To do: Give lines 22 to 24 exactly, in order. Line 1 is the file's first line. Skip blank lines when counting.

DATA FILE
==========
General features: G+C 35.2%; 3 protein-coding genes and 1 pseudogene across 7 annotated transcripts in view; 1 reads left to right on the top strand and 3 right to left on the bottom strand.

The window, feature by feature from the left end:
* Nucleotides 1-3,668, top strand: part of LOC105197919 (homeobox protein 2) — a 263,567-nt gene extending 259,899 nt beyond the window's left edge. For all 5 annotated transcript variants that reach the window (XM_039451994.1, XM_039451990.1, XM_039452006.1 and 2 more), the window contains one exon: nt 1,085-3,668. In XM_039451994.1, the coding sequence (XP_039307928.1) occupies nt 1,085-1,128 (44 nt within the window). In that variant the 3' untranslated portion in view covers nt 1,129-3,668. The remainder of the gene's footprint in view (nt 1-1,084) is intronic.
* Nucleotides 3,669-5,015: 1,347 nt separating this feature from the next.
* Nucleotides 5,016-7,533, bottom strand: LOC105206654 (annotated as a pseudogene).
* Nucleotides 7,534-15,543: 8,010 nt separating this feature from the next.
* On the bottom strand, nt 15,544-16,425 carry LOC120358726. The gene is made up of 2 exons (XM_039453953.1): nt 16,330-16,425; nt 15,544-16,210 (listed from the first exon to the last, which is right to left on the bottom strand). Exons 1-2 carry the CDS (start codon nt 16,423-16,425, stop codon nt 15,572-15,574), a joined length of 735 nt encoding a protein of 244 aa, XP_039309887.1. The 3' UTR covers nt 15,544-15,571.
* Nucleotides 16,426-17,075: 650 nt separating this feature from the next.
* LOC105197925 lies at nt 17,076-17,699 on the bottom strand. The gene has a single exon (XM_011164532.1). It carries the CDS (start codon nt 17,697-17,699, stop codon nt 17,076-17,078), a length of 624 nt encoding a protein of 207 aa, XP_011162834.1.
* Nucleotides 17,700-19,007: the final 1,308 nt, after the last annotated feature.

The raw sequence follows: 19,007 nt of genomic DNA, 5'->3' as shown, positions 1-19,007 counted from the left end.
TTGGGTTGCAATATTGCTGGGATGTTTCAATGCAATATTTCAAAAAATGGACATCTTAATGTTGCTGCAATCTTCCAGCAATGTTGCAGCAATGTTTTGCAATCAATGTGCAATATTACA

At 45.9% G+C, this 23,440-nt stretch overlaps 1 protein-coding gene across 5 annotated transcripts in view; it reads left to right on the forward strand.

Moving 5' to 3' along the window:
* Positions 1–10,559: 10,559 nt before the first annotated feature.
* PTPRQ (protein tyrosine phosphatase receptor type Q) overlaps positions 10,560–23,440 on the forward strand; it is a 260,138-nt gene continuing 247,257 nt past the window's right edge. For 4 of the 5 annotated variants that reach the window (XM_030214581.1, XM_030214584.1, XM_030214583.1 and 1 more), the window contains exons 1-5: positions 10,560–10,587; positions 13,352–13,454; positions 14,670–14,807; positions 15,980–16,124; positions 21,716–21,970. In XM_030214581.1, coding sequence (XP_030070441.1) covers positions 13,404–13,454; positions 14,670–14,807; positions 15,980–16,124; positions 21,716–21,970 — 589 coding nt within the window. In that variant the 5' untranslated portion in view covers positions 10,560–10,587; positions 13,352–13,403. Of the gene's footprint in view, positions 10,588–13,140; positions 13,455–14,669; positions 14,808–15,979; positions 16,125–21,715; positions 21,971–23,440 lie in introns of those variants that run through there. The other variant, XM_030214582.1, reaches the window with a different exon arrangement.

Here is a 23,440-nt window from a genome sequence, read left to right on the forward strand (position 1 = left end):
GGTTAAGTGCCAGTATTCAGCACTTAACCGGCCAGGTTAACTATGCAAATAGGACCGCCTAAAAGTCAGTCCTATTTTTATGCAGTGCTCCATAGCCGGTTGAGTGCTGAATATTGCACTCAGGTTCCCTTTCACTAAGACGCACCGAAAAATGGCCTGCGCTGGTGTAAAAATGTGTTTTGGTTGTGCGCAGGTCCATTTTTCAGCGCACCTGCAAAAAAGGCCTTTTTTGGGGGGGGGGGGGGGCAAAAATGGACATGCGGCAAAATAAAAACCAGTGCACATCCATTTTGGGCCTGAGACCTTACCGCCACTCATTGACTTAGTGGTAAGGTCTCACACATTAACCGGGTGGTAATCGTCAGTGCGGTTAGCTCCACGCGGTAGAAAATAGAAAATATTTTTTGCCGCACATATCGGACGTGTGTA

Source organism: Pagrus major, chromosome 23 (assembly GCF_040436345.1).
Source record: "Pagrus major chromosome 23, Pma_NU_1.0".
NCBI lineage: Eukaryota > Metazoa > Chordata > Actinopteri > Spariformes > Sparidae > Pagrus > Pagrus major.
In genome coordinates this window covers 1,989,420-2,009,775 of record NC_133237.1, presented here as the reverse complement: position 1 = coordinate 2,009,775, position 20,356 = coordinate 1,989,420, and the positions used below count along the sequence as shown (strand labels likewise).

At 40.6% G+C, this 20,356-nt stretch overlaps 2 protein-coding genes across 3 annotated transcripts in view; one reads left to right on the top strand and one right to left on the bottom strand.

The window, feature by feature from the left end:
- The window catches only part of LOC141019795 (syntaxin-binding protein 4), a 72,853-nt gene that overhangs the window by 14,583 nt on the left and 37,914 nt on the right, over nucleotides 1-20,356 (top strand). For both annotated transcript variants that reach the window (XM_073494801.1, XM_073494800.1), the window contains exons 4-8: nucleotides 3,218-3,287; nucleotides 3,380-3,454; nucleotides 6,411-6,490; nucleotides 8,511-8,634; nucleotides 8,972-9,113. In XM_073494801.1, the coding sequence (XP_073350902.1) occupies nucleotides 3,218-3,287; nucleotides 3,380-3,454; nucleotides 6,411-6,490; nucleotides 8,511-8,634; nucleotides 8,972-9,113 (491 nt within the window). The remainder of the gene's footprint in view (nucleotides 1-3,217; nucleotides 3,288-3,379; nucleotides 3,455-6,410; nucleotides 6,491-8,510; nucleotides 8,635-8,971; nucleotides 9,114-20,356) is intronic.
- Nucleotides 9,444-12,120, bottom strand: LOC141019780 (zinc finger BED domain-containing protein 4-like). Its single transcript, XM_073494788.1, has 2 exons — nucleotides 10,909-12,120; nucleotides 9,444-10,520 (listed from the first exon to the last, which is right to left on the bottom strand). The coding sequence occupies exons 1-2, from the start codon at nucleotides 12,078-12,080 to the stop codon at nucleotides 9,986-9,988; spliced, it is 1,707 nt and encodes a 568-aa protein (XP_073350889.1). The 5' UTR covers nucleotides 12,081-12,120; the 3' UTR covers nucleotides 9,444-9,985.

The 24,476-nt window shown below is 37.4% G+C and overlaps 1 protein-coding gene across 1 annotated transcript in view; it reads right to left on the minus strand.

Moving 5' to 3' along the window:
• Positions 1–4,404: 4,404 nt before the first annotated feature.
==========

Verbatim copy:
In genome coordinates this window covers 1,989,420-2,009,775 of record NC_133237.1, presented here as the reverse complement: position 1 = coordinate 2,009,775, position 20,356 = coordinate 1,989,420, and the positions used below count along the sequence as shown (strand labels likewise).

At 40.6% G+C, this 20,356-nt stretch overlaps 2 protein-coding genes across 3 annotated transcripts in view; one reads left to right on the top strand and one right to left on the bottom strand.

The window, feature by feature from the left end: